Indianapolis Colts

Curtis Painter and The Perfection Blues

[picapp align=”center” wrap=”false” link=”term=Peyton+Manning&iid=7433603″ src=”b/4/0/0/New_York_Jets_7896.jpg?adImageId=8699463&imageId=7433603″ width=”380″ height=”287″ /]

It’s not 4th and 2 with Bill Belichick earlier this season, but Jim Caldwell’s philosophy of packing it in or pulling an ‘83-’84 Houston Rockets manuever, during Sunday’s 29-15 loss to the New York Jets has caused a tremendous amount of discussion. When Peyton Manning was pulled early on in the second half while Indy held a 15-10 lead, it appeared that the Colts were cashing in their chips a bit too soon and in turn, greatly impacting the AFC playoff picture.

The philosophy of keeping the foot on the gas versus “resting” guys is one that gets played out every single year. At least one team in the conference is faced with this decision and invariable, it appears someone always gets it terribly wrong. Throwing a perfect season in the mix adds another level to this mess.

In the case of Indianapolis, they have recent history around the league and within its on franchise to draw from. Let’s be realistic for a moment. The Colts have won one Super Bowl this decade. One. Not two. Not three. Not four. One. Thus, their philosophy of resting Peyton Manning and others because they might get injured has not exactly paid off handsomely.

Their lone Super Bowl win of the decade came through wild-card weekend as a three-seed. Also, they played the starters to the hilt during the regular season’s final game against Miami.

The last time Indy entered the postseason with home-field advantage in 2005, the Colts came out rusty and flat before losing a last-second battle with the Pittsburgh Steelers in the AFC Divisional playoffs.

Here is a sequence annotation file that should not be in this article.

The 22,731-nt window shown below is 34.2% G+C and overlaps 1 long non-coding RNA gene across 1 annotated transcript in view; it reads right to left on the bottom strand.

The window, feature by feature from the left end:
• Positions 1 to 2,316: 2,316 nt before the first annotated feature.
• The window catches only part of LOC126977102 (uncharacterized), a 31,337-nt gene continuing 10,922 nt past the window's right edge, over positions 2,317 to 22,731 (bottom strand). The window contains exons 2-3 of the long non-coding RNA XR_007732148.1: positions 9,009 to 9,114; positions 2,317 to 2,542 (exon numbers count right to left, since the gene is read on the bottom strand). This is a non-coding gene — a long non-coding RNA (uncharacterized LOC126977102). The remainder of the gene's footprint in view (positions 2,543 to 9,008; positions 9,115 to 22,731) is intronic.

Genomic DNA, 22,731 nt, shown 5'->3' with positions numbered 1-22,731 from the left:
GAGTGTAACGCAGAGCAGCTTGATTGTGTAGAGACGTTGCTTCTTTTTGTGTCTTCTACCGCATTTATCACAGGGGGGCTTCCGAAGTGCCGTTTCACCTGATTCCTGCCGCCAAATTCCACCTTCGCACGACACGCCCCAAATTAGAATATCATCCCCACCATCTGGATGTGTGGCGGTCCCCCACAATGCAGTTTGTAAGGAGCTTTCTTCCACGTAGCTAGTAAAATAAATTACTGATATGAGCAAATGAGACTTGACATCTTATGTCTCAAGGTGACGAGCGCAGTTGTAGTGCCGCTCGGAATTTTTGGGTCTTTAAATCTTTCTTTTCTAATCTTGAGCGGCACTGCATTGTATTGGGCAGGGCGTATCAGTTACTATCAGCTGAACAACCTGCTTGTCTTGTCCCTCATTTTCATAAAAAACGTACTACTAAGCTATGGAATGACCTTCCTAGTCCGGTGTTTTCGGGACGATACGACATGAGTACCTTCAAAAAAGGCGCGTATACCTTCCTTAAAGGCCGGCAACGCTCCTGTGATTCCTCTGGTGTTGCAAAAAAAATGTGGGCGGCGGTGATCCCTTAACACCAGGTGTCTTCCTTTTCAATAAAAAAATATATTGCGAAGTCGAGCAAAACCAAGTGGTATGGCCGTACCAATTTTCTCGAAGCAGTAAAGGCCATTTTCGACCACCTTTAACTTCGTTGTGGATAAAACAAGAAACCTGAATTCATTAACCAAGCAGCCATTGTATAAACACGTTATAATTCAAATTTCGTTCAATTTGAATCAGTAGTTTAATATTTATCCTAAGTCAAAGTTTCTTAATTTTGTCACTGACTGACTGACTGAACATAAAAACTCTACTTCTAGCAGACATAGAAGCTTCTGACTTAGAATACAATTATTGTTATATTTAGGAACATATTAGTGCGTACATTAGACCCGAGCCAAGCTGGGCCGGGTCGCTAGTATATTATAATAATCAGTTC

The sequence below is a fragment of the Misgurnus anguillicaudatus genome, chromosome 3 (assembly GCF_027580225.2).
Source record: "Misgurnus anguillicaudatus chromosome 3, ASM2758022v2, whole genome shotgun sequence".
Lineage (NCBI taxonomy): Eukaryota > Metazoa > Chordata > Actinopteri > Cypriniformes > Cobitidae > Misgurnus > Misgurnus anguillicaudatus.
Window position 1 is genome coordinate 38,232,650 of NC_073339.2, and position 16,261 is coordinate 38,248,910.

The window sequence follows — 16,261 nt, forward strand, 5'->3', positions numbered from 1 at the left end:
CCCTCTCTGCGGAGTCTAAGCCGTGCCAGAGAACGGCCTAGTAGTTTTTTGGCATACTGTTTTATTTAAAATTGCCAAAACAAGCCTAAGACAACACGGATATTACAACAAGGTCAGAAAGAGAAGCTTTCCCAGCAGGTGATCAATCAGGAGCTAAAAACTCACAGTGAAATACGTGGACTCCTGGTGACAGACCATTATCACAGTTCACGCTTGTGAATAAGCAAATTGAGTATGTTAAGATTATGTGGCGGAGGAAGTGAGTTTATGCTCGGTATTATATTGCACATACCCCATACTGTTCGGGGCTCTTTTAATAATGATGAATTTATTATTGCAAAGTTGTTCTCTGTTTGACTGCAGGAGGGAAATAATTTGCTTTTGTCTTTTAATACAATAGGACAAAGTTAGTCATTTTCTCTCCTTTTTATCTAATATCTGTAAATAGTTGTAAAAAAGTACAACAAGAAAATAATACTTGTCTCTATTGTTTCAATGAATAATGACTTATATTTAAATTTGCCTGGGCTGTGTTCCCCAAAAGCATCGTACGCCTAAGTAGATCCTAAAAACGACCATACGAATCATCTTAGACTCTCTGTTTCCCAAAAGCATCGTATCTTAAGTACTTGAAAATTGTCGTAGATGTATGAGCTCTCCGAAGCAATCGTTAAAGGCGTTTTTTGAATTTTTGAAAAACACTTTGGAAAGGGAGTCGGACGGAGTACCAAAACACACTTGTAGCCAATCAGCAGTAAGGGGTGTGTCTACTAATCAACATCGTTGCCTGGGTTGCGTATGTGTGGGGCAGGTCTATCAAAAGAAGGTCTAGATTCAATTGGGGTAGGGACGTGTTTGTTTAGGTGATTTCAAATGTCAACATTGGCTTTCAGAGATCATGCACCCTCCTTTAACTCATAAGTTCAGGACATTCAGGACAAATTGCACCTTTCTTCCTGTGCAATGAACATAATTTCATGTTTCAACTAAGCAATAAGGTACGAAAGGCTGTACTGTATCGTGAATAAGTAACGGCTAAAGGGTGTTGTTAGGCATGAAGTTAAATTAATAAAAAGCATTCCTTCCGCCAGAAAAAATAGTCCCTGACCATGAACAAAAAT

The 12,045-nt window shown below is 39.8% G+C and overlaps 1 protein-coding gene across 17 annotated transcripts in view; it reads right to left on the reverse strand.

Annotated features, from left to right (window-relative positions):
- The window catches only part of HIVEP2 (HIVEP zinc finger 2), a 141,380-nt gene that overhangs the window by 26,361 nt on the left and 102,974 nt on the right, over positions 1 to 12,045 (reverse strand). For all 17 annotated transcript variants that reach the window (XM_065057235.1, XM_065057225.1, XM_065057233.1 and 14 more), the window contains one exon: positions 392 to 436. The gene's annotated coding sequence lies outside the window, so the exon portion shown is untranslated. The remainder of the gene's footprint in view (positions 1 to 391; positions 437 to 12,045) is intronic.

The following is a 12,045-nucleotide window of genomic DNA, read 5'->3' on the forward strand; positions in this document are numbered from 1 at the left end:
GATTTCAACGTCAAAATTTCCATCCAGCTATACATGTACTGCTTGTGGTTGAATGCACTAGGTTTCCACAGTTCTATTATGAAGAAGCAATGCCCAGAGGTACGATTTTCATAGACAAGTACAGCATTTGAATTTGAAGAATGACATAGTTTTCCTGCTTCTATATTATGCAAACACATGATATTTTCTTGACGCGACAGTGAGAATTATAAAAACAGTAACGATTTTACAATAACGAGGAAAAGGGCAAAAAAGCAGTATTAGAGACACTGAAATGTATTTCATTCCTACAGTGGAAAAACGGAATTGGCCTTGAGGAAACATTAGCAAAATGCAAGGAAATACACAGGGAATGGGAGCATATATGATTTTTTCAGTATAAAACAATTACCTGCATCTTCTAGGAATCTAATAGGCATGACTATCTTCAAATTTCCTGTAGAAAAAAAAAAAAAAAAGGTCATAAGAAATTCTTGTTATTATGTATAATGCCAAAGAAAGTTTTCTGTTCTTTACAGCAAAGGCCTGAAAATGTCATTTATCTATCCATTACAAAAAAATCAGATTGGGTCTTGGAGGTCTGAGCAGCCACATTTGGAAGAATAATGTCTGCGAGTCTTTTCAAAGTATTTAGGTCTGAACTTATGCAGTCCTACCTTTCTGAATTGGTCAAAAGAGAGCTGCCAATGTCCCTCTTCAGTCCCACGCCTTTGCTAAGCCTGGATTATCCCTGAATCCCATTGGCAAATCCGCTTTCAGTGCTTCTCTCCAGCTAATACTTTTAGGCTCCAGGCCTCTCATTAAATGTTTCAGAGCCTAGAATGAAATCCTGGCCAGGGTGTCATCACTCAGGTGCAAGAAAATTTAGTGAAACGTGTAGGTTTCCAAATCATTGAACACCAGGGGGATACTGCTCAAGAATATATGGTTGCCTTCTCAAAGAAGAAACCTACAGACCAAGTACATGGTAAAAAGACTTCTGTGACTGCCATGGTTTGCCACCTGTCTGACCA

Two years later, Indy did not go to the wall again in the season finale against Tennessee, a 16-10 loss. A couple of weeks later, they lost in their opening playoff game once more, this time to the San Diego Chargers.

Further complicating matters is finishing up the regular season 16-0. The Indy party line from team president Bill Polian was that it didn’t matter and that it wasn’t the ultimate goal (a sentiment shared on NBC Sunday night by former Colts head coach Tony Dungy). It was rather obvious by watching the postgame interviews and reading accounts out of Indianapolis that some of the players cared.

Now, I don’t know about you but Peyton Manning strikes me as a fairly competitive soul. Don’t you think he wants to match Tom Brady and the Patriots by going 16-0? Much like Bird’s Celtics had Magic’s Lakers and now, Manning’s Colts have Brady’s Patriots.

Again, as a historical reference, the Patriots decided to go for the perfect season instead of resting starters back in 2007. While they didn’t finish off the mission by winning Super Bowl XLII, they defeated the Giants to finish the regular season 16-0. Belichick honored the game by at least going for it.

Some theorized that the Pats were too tired from pursuing perfection which is why they failed to go 19-0. Did making an effort to go 16-0 make Rodney Harrison incapable of breaking up David Tyree’s helmet catch? Did Asante Samuel’s interception drop on the same drive have a tie-in with Belichick and company going for history? I don’t think so but it sounds good for those conspiracy theory types.

Killer instinct, edge, or whatever you want to call it is important. Teams go too long without playing meaningful games heading into the postseason and it gets them into trouble (see ’07 Bucs). The Colts, who have shown time and time again that taking the foot off the gas is a mistake, simply are determined to do it their way.

Their way simply put has not been the right way.

3 replies »

Leave a Reply

Fill in your details below or click an icon to log in:

WordPress.com Logo

You are commenting using your WordPress.com account. Log Out /  Change )

Google photo

You are commenting using your Google account. Log Out /  Change )

Twitter picture

You are commenting using your Twitter account. Log Out /  Change )

Facebook photo

You are commenting using your Facebook account. Log Out /  Change )

Connecting to %s